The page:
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Multicenter Study
. 2017 Jul 14;23(26):4823-4830.
doi: 10.3748/wjg.v23.i26.4823.

Predictive Factors for Body Weight Loss and Its Impact on Quality of Life Following Gastrectomy

Free PMC article
Multicenter Study

Predictive Factors for Body Weight Loss and Its Impact on Quality of Life Following Gastrectomy

Kazuaki Tanabe et al. World J Gastroenterol. .
Free PMC article


Aim: To determine the predictive factors and impact of body weight loss on postgastrectomy quality of life (QOL).

Methods: We applied the newly developed integrated questionnaire postgastrectomy syndrome assessment scale-45, which consists of 45 items including those from the Short Form-8 and Gastrointestinal Symptom Rating Scale instruments, in addition to 22 newly selected items. Between July 2009 and December 2010, completed questionnaires were received from 2520 patients with curative resection at 1 year or more after having undergone one of six types of gastrectomy for Stage I gastric cancer at one of 52 participating institutions. Of those, we analyzed 1777 eligible questionnaires from patients who underwent total gastrectomy with Roux-en-Y procedure (TGRY) or distal gastrectomy with Billroth-I (DGBI) or Roux-en-Y (DGRY) procedures.

Results: A total of 393, 475 and 909 patients underwent TGRY, DGRY, and DGBI, respectively. The mean age of patients was 62.1 ± 9.2 years. The mean time interval between surgery and retrieval of the questionnaires was 37.0 ± 26.8 mo. On multiple regression analysis, higher preoperative body mass index, total gastrectomy, and female sex, in that order, were independent predictors of greater body weight loss after gastrectomy. There was a significant difference in the degree of weight loss (P < 0.001) among groups stratified according to preoperative body mass index (< 18.5, 18.5-25 and > 25 kg/m2). Multiple linear regression analysis identified lower postoperative body mass index, rather than greater body weight loss postoperatively, as a certain factor for worse QOL (P < 0.0001) after gastrectomy, but the influence of both such factors on QOL was relatively small (R2, 0.028-0.080).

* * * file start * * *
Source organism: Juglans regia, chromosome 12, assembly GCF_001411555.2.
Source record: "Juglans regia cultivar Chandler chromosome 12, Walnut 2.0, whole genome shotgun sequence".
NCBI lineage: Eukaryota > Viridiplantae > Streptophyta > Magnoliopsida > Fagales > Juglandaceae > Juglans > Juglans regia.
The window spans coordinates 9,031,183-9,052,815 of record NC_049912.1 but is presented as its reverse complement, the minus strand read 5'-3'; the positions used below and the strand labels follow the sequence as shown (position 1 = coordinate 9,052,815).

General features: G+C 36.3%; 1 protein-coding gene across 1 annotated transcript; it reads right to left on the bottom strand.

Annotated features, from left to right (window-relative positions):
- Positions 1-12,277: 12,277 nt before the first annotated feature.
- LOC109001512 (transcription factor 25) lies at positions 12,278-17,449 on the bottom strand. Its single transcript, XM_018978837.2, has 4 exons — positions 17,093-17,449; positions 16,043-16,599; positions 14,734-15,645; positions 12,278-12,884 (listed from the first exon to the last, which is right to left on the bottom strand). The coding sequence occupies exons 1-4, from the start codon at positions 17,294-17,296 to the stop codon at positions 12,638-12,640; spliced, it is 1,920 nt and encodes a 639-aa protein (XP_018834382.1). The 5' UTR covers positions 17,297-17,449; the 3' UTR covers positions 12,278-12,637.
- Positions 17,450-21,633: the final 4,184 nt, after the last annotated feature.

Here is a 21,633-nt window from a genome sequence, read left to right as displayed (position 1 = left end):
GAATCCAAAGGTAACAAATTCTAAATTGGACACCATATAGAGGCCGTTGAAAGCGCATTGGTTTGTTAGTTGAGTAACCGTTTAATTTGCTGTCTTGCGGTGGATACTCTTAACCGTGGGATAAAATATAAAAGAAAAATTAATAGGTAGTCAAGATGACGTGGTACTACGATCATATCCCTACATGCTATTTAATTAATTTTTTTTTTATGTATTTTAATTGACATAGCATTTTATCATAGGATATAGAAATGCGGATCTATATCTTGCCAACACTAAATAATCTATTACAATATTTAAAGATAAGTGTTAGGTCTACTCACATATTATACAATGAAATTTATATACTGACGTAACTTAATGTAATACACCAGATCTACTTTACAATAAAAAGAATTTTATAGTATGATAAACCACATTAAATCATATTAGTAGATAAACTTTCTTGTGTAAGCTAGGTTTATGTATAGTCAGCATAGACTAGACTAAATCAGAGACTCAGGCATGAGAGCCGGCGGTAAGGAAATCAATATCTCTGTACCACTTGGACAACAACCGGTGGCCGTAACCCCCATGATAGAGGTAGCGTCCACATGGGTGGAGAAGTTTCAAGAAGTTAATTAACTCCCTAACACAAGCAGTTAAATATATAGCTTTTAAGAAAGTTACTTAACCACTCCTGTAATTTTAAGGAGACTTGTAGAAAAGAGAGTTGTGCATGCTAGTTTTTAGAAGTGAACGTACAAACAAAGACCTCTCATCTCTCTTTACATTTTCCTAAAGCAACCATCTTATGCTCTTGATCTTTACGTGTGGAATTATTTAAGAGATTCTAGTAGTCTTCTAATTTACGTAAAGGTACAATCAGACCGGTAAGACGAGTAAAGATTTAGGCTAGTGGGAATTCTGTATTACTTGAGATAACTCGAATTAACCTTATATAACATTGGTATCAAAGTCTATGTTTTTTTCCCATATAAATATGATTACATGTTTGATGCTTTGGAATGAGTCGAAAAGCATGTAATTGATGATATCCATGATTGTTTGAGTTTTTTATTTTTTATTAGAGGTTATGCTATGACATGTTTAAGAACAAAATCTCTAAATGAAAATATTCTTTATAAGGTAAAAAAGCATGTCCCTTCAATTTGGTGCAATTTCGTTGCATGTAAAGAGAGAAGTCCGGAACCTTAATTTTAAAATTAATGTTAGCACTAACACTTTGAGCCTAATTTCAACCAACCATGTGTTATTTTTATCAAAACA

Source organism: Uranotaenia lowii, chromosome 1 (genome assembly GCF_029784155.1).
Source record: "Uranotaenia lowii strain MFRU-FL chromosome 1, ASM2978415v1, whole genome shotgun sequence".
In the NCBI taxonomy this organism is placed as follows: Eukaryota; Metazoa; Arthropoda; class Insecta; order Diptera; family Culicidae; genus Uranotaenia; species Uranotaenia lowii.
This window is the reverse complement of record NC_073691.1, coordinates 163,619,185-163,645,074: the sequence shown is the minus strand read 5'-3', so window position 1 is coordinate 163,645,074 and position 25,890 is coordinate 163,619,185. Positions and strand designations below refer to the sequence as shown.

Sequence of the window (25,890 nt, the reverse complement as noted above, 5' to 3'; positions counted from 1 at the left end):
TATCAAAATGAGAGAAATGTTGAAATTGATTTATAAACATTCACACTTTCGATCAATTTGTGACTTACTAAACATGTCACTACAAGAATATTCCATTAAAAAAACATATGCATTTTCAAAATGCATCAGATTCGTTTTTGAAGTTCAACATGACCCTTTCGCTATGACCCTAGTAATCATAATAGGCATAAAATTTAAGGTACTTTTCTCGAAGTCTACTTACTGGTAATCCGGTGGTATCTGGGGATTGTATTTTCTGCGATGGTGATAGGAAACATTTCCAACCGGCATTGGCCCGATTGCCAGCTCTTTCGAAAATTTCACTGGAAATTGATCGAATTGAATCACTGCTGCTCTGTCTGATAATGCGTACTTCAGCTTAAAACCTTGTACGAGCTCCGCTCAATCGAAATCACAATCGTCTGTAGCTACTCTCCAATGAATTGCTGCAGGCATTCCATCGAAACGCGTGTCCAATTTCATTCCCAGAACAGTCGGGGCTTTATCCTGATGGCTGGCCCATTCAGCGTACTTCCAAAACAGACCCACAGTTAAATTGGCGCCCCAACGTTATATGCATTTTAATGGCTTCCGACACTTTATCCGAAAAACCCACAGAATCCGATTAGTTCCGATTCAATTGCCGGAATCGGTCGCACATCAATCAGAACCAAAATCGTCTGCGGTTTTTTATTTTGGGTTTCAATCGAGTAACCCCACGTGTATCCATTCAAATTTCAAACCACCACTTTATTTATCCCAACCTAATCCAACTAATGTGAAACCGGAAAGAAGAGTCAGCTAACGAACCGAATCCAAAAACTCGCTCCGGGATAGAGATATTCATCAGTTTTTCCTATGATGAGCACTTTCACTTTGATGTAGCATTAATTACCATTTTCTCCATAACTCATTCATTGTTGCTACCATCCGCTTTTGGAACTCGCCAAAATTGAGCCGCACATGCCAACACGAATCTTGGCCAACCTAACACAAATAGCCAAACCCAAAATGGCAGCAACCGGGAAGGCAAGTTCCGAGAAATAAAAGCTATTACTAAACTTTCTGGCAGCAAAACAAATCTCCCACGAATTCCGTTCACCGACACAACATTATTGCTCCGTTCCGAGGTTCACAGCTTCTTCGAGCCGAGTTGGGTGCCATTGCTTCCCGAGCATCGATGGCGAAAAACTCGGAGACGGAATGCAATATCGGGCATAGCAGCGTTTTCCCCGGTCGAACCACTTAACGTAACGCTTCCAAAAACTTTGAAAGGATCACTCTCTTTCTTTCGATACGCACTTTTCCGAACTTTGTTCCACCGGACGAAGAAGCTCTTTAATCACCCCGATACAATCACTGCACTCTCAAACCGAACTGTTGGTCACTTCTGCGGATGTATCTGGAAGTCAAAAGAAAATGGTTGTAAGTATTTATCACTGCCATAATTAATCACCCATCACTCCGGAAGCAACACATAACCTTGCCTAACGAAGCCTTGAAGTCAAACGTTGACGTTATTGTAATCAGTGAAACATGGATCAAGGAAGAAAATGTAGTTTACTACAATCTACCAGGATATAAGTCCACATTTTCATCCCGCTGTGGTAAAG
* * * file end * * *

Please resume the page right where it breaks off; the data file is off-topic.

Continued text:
Conclusion: While it is certainly important to maintain adequate body weight after gastrectomy, the impact of body weight loss on QOL is unexpectedly small.

Keywords: Gastrectomy; Postgastrectomy syndrome assessment scale-45; Quality of life; Weight loss.

Conflict of interest statement

Conflict-of-interest statement: The authors declare no conflicts of interest related to the publication of this study.


Figure 1
Figure 1
CONSORT flowchart of the Postgastrectomy Syndrome Assessment Study (PGSAS study). TGRY: Total gastrectomy with Roux-en-Y reconstruction; DGRY: Distal gastrectomy with Roux-en-Y reconstruction; DGBI: Distal gastrectomy with Billroth-I reconstruction; PPG: Pylorus-preserving gastrectomy; PG: Proximal gastrectomy; LR: Local resection.
Figure 2
Figure 2
Preoperative body mass index strongly influences change in body weight postoperatively. Bars represent the mean change in body weight (mean ± SD); effect size for group difference are reported as Cohen’s d (P < 0.0001). BMI: Body mass index.

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